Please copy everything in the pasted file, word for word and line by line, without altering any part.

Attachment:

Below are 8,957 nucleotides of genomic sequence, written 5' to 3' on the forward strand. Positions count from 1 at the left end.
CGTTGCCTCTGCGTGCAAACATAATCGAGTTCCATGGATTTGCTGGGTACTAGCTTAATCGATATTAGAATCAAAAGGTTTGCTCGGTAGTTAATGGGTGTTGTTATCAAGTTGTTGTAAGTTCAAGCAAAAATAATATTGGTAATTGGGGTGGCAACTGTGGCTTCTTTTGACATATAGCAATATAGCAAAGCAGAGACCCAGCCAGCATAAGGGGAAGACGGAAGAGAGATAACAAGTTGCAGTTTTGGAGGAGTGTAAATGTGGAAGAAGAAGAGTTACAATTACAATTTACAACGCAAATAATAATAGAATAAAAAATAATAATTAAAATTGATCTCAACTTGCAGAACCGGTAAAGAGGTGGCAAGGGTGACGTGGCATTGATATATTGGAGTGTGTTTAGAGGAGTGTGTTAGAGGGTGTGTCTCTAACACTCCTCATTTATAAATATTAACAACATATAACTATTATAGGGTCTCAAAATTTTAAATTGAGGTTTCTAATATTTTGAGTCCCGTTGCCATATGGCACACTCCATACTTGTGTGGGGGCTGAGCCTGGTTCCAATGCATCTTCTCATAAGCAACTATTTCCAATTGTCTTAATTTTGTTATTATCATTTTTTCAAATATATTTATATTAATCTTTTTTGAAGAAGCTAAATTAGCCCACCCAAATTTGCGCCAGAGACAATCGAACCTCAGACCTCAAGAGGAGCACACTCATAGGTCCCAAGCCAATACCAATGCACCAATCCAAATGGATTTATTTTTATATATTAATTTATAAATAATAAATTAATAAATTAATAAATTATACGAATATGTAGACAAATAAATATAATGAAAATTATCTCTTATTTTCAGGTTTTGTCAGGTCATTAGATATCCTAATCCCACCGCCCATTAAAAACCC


Below are 8,957 nucleotides of genomic sequence, written 5' to 3' on the forward strand. Positions count from 1 at the left end.
CGTTGCCTCTGCGTGCAAACATAATCGAGTTCCATGGATTTGCTGGGTACTAGCTTAATCGATATTAGAATCAAAAGGTTTGCTCGGTAGTTAATGGGTGTTGTTATCAAGTTGTTGTAAGTTCAAGCAAAAATAATATTGGTAATTGGGGTGGCAACTGTGGCTTCTTTTGACATATAGCAATATAGCAAAGCAGAGACCCAGCCAGCATAAGGGGAAGACGGAAGAGAGATAACAAGTTGCAGTTTTGGAGGAGTGTAAATGTGGAAGAAGAAGAGTTACAATTACAATTTACAACGCAAATAATAATAGAATAAAAAATAATAATTAAAATTGATCTCAACTTGCAGAACCGGTAAAGAGGTGGCAAGGGTGACGTGGCATTGATATATTGGAGTGTGTTTAGAGGAGTGTGTTAGAGGGTGTGTCTCTAACACTCCTCATTTATAAATATTAACAACATATAACTATTATAGGGTCTCAAAATTTTAAATTGAGGTTTCTAATATTTTGAGTCCCGTTGCCATATGGCACACTCCATACTTGTGTGGGGGCTGAGCCTGGTTCCAATGCATCTTCTCATAAGCAACTATTTCCAATTGTCTTAATTTTGTTATTATCATTTTTTCAAATATATTTATATTAATCTTTTTTGAAGAAGCTAAATTAGCCCACCCAAATTTGCGCCAGAGACAATCGAACCTCAGACCTCAAGAGGAGCACACTCATAGGTCCCAAGCCAATACCAATGCACCAATCCAAATGGATTTATTTTTATATATTAATTTATAAATAATAAATTAATAAATTAATAAATTATACGAATATGTAGACAAATAAATATAATGAAAATTATCTCTTATTTTCAGGTTTTGTCAGGTCATTAGATATCCTAATCCCACCGCCCATTAAAAACCC